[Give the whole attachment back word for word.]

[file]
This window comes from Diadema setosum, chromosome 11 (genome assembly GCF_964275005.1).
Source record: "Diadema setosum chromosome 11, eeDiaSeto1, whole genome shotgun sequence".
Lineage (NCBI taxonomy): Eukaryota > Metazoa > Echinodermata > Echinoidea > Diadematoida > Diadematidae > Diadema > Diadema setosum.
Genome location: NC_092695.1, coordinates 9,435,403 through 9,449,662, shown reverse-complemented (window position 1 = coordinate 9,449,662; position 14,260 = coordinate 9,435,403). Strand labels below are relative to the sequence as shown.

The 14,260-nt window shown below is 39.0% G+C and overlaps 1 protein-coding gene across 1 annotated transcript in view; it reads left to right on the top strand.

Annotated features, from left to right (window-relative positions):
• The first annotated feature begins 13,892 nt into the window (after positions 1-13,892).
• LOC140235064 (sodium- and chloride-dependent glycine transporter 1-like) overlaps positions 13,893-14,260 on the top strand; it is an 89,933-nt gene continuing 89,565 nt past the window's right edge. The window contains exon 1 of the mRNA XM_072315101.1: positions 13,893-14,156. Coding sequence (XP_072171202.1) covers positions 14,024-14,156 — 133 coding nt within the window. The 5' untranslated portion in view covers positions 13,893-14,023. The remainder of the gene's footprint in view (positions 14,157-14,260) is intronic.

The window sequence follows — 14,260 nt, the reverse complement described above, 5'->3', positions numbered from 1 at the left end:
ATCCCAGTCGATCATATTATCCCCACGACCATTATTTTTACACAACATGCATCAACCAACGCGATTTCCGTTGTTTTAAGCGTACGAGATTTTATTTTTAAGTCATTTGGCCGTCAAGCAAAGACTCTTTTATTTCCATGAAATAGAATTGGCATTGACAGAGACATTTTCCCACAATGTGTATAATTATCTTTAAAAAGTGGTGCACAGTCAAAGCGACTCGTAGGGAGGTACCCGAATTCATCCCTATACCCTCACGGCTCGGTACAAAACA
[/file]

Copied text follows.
This window comes from Diadema setosum, chromosome 11 (genome assembly GCF_964275005.1).
Source record: "Diadema setosum chromosome 11, eeDiaSeto1, whole genome shotgun sequence".
Lineage (NCBI taxonomy): Eukaryota > Metazoa > Echinodermata > Echinoidea > Diadematoida > Diadematidae > Diadema > Diadema setosum.
Genome location: NC_092695.1, coordinates 9,435,403 through 9,449,662, shown reverse-complemented (window position 1 = coordinate 9,449,662; position 14,260 = coordinate 9,435,403). Strand labels below are relative to the sequence as shown.

The 14,260-nt window shown below is 39.0% G+C and overlaps 1 protein-coding gene across 1 annotated transcript in view; it reads left to right on the top strand.

Annotated features, from left to right (window-relative positions):
• The first annotated feature begins 13,892 nt into the window (after positions 1-13,892).
• LOC140235064 (sodium- and chloride-dependent glycine transporter 1-like) overlaps positions 13,893-14,260 on the top strand; it is an 89,933-nt gene continuing 89,565 nt past the window's right edge. The window contains exon 1 of the mRNA XM_072315101.1: positions 13,893-14,156. Coding sequence (XP_072171202.1) covers positions 14,024-14,156 — 133 coding nt within the window. The 5' untranslated portion in view covers positions 13,893-14,023. The remainder of the gene's footprint in view (positions 14,157-14,260) is intronic.

The window sequence follows — 14,260 nt, the reverse complement described above, 5'->3', positions numbered from 1 at the left end:
ATCCCAGTCGATCATATTATCCCCACGACCATTATTTTTACACAACATGCATCAACCAACGCGATTTCCGTTGTTTTAAGCGTACGAGATTTTATTTTTAAGTCATTTGGCCGTCAAGCAAAGACTCTTTTATTTCCATGAAATAGAATTGGCATTGACAGAGACATTTTCCCACAATGTGTATAATTATCTTTAAAAAGTGGTGCACAGTCAAAGCGACTCGTAGGGAGGTACCCGAATTCATCCCTATACCCTCACGGCTCGGTACAAAACA